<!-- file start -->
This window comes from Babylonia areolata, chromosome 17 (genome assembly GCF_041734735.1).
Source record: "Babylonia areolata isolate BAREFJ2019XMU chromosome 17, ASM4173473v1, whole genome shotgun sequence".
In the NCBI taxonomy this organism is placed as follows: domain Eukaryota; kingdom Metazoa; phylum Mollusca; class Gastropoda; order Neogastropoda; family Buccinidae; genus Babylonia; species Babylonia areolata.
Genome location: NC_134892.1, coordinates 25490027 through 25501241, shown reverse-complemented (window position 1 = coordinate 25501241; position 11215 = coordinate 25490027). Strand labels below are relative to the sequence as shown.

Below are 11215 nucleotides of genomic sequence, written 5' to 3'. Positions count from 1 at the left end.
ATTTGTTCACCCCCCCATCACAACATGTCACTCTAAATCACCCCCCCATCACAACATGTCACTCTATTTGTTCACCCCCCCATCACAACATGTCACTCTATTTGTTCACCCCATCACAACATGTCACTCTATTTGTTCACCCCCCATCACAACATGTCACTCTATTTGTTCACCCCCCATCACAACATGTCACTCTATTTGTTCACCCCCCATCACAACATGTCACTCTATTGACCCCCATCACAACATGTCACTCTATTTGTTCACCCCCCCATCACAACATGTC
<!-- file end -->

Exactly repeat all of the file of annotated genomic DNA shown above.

This window comes from Babylonia areolata, chromosome 17 (genome assembly GCF_041734735.1).
Source record: "Babylonia areolata isolate BAREFJ2019XMU chromosome 17, ASM4173473v1, whole genome shotgun sequence".
In the NCBI taxonomy this organism is placed as follows: domain Eukaryota; kingdom Metazoa; phylum Mollusca; class Gastropoda; order Neogastropoda; family Buccinidae; genus Babylonia; species Babylonia areolata.
Genome location: NC_134892.1, coordinates 25490027 through 25501241, shown reverse-complemented (window position 1 = coordinate 25501241; position 11215 = coordinate 25490027). Strand labels below are relative to the sequence as shown.

Below are 11215 nucleotides of genomic sequence, written 5' to 3'. Positions count from 1 at the left end.
ATTTGTTCACCCCCCCATCACAACATGTCACTCTAAATCACCCCCCCATCACAACATGTCACTCTATTTGTTCACCCCCCCATCACAACATGTCACTCTATTTGTTCACCCCATCACAACATGTCACTCTATTTGTTCACCCCCCATCACAACATGTCACTCTATTTGTTCACCCCCCATCACAACATGTCACTCTATTTGTTCACCCCCCATCACAACATGTCACTCTATTGACCCCCATCACAACATGTCACTCTATTTGTTCACCCCCCCATCACAACATGTC